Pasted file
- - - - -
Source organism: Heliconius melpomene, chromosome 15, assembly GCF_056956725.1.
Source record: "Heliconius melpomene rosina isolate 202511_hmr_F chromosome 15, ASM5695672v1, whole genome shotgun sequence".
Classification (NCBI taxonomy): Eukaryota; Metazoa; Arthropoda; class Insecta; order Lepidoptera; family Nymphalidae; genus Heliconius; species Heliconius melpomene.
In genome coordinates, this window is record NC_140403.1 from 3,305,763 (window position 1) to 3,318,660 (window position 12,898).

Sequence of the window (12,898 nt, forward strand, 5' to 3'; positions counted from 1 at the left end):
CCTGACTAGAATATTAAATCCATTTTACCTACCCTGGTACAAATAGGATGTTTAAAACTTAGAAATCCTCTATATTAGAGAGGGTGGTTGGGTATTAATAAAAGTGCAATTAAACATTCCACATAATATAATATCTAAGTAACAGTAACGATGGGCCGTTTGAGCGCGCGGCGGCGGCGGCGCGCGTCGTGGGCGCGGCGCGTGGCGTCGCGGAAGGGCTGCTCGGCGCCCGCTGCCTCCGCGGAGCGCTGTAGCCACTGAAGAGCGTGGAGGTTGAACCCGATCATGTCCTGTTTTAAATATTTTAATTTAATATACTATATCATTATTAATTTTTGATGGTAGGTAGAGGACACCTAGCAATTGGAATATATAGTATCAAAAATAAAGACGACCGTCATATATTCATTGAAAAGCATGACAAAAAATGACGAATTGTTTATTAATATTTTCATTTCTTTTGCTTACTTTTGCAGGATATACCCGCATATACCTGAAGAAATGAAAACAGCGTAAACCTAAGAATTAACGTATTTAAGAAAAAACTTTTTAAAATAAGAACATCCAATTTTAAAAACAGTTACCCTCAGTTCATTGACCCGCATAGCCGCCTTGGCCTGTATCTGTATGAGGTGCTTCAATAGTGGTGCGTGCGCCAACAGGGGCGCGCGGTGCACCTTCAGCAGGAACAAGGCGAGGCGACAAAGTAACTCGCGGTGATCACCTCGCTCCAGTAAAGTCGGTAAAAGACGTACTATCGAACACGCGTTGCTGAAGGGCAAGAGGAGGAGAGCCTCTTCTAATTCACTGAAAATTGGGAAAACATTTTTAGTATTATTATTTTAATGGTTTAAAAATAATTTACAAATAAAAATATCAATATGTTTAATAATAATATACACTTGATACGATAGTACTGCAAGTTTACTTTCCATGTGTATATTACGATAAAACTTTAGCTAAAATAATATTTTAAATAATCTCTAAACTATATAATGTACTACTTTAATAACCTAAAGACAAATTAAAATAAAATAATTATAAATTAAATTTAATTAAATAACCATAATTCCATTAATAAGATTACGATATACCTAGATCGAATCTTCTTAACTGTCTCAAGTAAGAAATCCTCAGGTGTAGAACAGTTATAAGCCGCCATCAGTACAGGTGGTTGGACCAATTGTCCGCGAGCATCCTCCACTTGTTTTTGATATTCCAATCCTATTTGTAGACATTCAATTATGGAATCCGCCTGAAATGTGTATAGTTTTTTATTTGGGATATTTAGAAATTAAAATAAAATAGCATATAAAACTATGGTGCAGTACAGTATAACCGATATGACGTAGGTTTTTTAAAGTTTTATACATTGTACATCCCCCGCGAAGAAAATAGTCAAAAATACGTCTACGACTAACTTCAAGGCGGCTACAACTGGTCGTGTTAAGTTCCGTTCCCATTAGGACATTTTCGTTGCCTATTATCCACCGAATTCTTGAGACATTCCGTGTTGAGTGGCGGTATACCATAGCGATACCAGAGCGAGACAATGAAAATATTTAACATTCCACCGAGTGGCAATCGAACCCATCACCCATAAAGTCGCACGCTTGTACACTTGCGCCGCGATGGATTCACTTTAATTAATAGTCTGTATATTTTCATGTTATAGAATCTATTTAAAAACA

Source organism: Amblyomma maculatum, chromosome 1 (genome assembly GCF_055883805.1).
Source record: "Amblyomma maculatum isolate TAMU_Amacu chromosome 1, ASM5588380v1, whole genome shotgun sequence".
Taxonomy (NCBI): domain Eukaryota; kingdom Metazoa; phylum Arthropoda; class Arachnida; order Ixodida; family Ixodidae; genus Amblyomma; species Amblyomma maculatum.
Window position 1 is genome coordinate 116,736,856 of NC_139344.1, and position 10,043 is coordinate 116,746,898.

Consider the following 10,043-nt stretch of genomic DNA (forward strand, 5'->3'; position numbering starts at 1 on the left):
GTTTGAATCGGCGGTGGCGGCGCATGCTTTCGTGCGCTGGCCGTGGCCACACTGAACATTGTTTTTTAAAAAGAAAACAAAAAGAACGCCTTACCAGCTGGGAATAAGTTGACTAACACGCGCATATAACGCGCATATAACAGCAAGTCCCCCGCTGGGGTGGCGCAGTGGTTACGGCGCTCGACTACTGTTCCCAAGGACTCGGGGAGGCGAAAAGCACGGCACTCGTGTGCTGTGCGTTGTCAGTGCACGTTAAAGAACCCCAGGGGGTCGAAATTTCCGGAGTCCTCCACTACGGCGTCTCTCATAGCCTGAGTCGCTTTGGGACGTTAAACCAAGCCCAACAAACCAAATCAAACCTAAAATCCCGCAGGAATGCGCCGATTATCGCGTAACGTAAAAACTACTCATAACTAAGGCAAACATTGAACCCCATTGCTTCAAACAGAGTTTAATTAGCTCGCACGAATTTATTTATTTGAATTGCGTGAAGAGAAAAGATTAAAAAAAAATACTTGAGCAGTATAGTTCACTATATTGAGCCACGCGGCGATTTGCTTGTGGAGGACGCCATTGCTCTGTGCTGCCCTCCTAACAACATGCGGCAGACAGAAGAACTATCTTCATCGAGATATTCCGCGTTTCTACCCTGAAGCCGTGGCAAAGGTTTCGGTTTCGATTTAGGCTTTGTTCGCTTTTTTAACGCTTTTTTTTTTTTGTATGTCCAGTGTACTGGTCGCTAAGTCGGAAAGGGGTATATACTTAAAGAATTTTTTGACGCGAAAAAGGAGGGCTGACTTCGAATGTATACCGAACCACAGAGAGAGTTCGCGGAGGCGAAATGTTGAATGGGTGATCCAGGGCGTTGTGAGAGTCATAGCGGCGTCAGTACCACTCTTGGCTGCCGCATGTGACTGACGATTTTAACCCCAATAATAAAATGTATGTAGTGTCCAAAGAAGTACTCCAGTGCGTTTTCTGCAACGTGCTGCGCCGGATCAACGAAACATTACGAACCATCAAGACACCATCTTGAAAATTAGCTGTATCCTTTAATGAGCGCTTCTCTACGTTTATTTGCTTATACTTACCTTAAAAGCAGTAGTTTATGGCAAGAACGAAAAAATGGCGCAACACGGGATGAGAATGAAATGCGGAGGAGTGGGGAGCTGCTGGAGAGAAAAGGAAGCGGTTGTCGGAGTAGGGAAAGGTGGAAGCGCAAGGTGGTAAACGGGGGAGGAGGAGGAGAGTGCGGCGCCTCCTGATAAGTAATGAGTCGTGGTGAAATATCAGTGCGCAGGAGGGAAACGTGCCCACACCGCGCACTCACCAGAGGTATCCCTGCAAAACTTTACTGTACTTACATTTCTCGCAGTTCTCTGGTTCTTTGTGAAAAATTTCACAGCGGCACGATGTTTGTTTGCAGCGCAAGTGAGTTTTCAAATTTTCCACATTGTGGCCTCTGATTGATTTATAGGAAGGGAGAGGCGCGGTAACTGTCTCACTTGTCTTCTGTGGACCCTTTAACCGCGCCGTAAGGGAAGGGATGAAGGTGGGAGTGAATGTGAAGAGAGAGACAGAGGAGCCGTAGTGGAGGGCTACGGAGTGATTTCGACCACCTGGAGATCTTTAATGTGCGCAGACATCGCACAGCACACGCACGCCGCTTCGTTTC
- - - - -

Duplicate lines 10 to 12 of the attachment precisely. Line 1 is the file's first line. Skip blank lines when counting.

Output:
Window position 1 is genome coordinate 116,736,856 of NC_139344.1, and position 10,043 is coordinate 116,746,898.

Consider the following 10,043-nt stretch of genomic DNA (forward strand, 5'->3'; position numbering starts at 1 on the left):
GTTTGAATCGGCGGTGGCGGCGCATGCTTTCGTGCGCTGGCCGTGGCCACACTGAACATTGTTTTTTAAAAAGAAAACAAAAAGAACGCCTTACCAGCTGGGAATAAGTTGACTAACACGCGCATATAACGCGCATATAACAGCAAGTCCCCCGCTGGGGTGGCGCAGTGGTTACGGCGCTCGACTACTGTTCCCAAGGACTCGGGGAGGCGAAAAGCACGGCACTCGTGTGCTGTGCGTTGTCAGTGCACGTTAAAGAACCCCAGGGGGTCGAAATTTCCGGAGTCCTCCACTACGGCGTCTCTCATAGCCTGAGTCGCTTTGGGACGTTAAACCAAGCCCAACAAACCAAATCAAACCTAAAATCCCGCAGGAATGCGCCGATTATCGCGTAACGTAAAAACTACTCATAACTAAGGCAAACATTGAACCCCATTGCTTCAAACAGAGTTTAATTAGCTCGCACGAATTTATTTATTTGAATTGCGTGAAGAGAAAAGATTAAAAAAAAATACTTGAGCAGTATAGTTCACTATATTGAGCCACGCGGCGATTTGCTTGTGGAGGACGCCATTGCTCTGTGCTGCCCTCCTAACAACATGCGGCAGACAGAAGAACTATCTTCATCGAGATATTCCGCGTTTCTACCCTGAAGCCGTGGCAAAGGTTTCGGTTTCGATTTAGGCTTTGTTCGCTTTTTTAACGCTTTTTTTTTTTTGTATGTCCAGTGTACTGGTCGCTAAGTCGGAAAGGGGTATATACTTAAAGAATTTTTTGACGCGAAAAAGGAGGGCTGACTTCGAATGTATACCGAACCACAGAGAGAGTTCGCGGAGGCGAAATGTTGAATGGGTGATCCAGGGCGTTGTGAGAGTCATAGCGGCGTCAGTACCACTCTTGGCTGCCGCATGTGACTGACGATTTTAACCCCAATAATAAAATGTATGTAGTGTCCAAAGAAGTACTCCAGTGCGTTTTCTGCAACGTGCTGCGCCGGATCAACGAAACATTACGAACCATCAAGACACCATCTTGAAAATTAGCTGTATCCTTTAATGAGCGCTTCTCTACGTTTATTTGCTTATACTTACCTTAAAAGCAGTAGTTTATGGCAAGAACGAAAAAATGGCGCAACACGGGATGAGAATGAAATGCGGAGGAGTGGGGAGCTGCTGGAGAGAAAAGGAAGCGGTTGTCGGAGTAGGGAAAGGTGGAAGCGCAAGGTGGTAAACGGGGGAGGAGGAGGAGAGTGCGGCGCCTCCTGATAAGTAATGAGTCGTGGTGAAATATCAGTGCGCAGGAGGGAAACGTGCCCACACCGCGCACTCACCAGAGGTATCCCTGCAAAACTTTACTGTACTTACATTTCTCGCAGTTCTCTGGTTCTTTGTGAAAAATTTCACAGCGGCACGATGTTTGTTTGCAGCGCAAGTGAGTTTTCAAATTTTCCACATTGTGGCCTCTGATTGATTTATAGGAAGGGAGAGGCGCGGTAACTGTCTCACTTGTCTTCTGTGGACCCTTTAACCGCGCCGTAAGGGAAGGGATGAAGGTGGGAGTGAATGTGAAGAGAGAGACAGAGGAGCCGTAGTGGAGGGCTACGGAGTGATTTCGACCACCTGGAGATCTTTAATGTGCGCAGACATCGCACAGCACACGCACGCCGCTTCGTTTC